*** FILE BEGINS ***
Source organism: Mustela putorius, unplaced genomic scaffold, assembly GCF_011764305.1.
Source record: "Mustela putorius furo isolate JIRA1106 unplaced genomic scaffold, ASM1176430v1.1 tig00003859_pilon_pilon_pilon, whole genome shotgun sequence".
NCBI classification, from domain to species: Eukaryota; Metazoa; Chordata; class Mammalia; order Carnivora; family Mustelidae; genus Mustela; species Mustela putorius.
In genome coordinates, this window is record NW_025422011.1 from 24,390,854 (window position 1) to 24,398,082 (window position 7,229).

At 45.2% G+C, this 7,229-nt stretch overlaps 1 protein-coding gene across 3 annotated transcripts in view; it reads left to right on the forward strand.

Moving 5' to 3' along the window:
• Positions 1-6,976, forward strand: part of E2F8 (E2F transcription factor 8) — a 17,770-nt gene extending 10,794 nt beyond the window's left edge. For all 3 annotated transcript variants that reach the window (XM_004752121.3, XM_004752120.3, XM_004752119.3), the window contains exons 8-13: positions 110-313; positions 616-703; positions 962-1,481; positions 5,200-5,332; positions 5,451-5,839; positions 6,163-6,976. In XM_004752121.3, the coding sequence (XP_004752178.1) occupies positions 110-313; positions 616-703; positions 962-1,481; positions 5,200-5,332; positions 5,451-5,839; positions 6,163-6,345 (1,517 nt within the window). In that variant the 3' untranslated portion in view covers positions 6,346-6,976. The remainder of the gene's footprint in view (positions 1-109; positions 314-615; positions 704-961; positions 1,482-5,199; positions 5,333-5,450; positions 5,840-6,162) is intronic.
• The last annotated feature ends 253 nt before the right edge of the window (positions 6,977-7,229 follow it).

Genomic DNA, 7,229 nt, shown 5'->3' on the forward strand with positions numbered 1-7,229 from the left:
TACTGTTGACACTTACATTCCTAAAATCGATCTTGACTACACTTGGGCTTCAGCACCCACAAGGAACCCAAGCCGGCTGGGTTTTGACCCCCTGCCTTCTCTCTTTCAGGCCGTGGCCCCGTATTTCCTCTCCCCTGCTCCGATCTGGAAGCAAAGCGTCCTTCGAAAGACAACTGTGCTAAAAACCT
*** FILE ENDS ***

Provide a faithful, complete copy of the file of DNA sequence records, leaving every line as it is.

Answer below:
Source organism: Mustela putorius, unplaced genomic scaffold, assembly GCF_011764305.1.
Source record: "Mustela putorius furo isolate JIRA1106 unplaced genomic scaffold, ASM1176430v1.1 tig00003859_pilon_pilon_pilon, whole genome shotgun sequence".
NCBI classification, from domain to species: Eukaryota; Metazoa; Chordata; class Mammalia; order Carnivora; family Mustelidae; genus Mustela; species Mustela putorius.
In genome coordinates, this window is record NW_025422011.1 from 24,390,854 (window position 1) to 24,398,082 (window position 7,229).

At 45.2% G+C, this 7,229-nt stretch overlaps 1 protein-coding gene across 3 annotated transcripts in view; it reads left to right on the forward strand.

Moving 5' to 3' along the window:
• Positions 1-6,976, forward strand: part of E2F8 (E2F transcription factor 8) — a 17,770-nt gene extending 10,794 nt beyond the window's left edge. For all 3 annotated transcript variants that reach the window (XM_004752121.3, XM_004752120.3, XM_004752119.3), the window contains exons 8-13: positions 110-313; positions 616-703; positions 962-1,481; positions 5,200-5,332; positions 5,451-5,839; positions 6,163-6,976. In XM_004752121.3, the coding sequence (XP_004752178.1) occupies positions 110-313; positions 616-703; positions 962-1,481; positions 5,200-5,332; positions 5,451-5,839; positions 6,163-6,345 (1,517 nt within the window). In that variant the 3' untranslated portion in view covers positions 6,346-6,976. The remainder of the gene's footprint in view (positions 1-109; positions 314-615; positions 704-961; positions 1,482-5,199; positions 5,333-5,450; positions 5,840-6,162) is intronic.
• The last annotated feature ends 253 nt before the right edge of the window (positions 6,977-7,229 follow it).

Genomic DNA, 7,229 nt, shown 5'->3' on the forward strand with positions numbered 1-7,229 from the left:
TACTGTTGACACTTACATTCCTAAAATCGATCTTGACTACACTTGGGCTTCAGCACCCACAAGGAACCCAAGCCGGCTGGGTTTTGACCCCCTGCCTTCTCTCTTTCAGGCCGTGGCCCCGTATTTCCTCTCCCCTGCTCCGATCTGGAAGCAAAGCGTCCTTCGAAAGACAACTGTGCTAAAAACCT